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Saturday, July 17, 2010

Mendoza...Wine Not? Day 3

Our last day of bodega touring was with Javier Inzaurraga, Plaza Italia B&B owner Mercedes's son, who had chosen some of his favorites for the day.   This was a nice change of pace, we had the benefit of a local's take on the best wineries to visit, a perfect contrast to some of the larger wineries that we had visited on our first day in Mendoza.  In retrospect, I recommend both.  If you have enough time, it's great to see how the big leaders operate, and be able to spend time with some of the smaller vineyard owners.  Javier also took us to Lujan de Cuyo, so I'm pretty sure that all of the bodegas we visited were located in the Cuyo region.  Next time we visit (and I'm sincerely hoping that there will be a next time) we will have to get out to Uca Valley, where some of the more premium winemakers have settled in.  We stayed away from there this go around because it's a 90 minute drive from our hotel, and we had our fill of driving on our Andes Mountains day.


Domaine St. Diego -
So boutique that they don't even have a website, so I give you this from Vino al Dia.  This winery is a family run operation started by Angel Mendoza (most appropriate last name ever).  Mr. Mendoza previously was the head wine maker at a large winery for over 25 years before he became a consultant to others in the business.  At some point along the line, he purchased a large parcel of land, previously an olive tree grove, and began planting vines of his own.
His family now owns a beautiful bodega that produces wonderful wine and olive oil under the Domaine St. Diego name.  This was our first stop of the day on Saturday where our guide was Angel Mendoza's daughter (who also designs all of their wine labels) and they made us feel like old friends.  We toured the vineyard first and she described how they have left the olive trees in the vine fields, even though it ran the risk of ruining the grapes.  What they have done instead is use the Malbec grapes from the vines grown closest to the trees to mix with Chardonnay grapes to create a unique sparkling wine variety.  This also means that they produce their own olive oil, which we were happy to taste with the bread and other munchie items provided.  One part of the family's philosophy is that they want to make their wines available to the local folks who visit their vineyard, so they don't export any of their wines.  All of their wine sales are done directly out of the vineyard, and we were happy to partake.  This turned out to be the only place we purchased wine on the trip, simply because we were not able to get it outside of Mendoza.  During our tasting we were even graced by a visit from Angel himself.  This was a great tour, probably my personal favorite.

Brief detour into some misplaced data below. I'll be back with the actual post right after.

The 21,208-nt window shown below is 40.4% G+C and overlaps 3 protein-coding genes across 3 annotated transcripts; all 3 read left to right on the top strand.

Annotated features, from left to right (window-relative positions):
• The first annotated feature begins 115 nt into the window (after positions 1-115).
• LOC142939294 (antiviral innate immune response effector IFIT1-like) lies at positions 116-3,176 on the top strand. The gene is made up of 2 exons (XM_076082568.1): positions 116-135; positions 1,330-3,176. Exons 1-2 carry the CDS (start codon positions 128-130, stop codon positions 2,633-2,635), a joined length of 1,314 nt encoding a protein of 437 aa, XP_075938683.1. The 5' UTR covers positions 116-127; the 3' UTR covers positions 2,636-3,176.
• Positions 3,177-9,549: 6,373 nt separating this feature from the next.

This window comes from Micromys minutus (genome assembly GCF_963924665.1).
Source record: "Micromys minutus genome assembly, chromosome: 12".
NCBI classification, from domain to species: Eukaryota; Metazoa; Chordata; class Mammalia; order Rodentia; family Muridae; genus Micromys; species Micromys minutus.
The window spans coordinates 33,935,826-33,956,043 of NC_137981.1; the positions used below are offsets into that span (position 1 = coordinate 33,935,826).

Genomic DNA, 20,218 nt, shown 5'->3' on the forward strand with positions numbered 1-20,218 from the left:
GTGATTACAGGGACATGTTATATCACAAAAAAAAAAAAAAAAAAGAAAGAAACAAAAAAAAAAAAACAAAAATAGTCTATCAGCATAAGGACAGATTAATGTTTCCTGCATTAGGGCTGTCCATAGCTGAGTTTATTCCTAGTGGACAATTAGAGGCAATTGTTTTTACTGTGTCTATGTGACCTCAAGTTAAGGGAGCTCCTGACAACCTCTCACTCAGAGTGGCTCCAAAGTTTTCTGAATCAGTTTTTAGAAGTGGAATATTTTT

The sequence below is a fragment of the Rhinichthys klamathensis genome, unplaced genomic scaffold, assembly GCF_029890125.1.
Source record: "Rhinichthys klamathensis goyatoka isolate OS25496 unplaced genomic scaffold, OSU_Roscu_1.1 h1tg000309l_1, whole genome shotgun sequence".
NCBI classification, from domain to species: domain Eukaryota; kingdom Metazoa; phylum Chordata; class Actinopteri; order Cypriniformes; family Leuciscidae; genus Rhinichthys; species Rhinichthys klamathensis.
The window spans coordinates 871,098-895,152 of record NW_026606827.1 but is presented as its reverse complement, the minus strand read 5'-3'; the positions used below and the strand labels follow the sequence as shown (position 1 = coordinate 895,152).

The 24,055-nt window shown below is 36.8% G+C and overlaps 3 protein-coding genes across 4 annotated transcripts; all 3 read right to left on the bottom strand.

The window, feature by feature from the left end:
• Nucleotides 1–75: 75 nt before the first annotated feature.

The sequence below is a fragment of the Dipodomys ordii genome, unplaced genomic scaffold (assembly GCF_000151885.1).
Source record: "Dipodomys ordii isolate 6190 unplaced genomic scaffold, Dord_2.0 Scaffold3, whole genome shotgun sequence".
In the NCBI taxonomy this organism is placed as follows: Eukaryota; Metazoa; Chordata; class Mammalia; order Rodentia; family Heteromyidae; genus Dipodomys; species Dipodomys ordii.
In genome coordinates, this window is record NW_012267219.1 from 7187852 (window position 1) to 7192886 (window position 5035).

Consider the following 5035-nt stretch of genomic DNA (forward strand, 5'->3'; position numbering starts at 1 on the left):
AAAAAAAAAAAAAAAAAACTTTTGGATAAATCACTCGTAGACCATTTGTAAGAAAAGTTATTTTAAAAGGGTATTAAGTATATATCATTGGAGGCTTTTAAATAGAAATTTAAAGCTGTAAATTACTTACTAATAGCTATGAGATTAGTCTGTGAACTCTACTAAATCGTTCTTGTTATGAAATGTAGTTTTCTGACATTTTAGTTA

Archaval Ferrer - The view from this winery could not be beat.  It was a beautiful vineyard with a beautiful brick building and one of the newest wineries on the block.  This bodega is owned by three business partners, two with the last names Archaval and Ferrer and a third who's family seal is in between the names on their label.
Our tour guide for this bodega was the son of Phillipe Schell, our French stargazing friend from Andes First so we had a very real feel for how small this town really was.  This was the first bodega we visited that used concrete in the making of their wines, as opposed to the wood and steel that others had used.  Archaval Ferrer has a huge export market and we saw several pallets that were packed and ready for shipment to the US.  Apparently they ship directly to a distributor in California, who then disburses the bottles around the country, so if you don't see this brand near you, it's because California is hogging it all.  If you're into the heavy Cabernets and Syrahs, this is just the wine for you. Their wines were full bodied, intense and, unfortunately for us, expensive by the Argentine standards we've become accustomed to.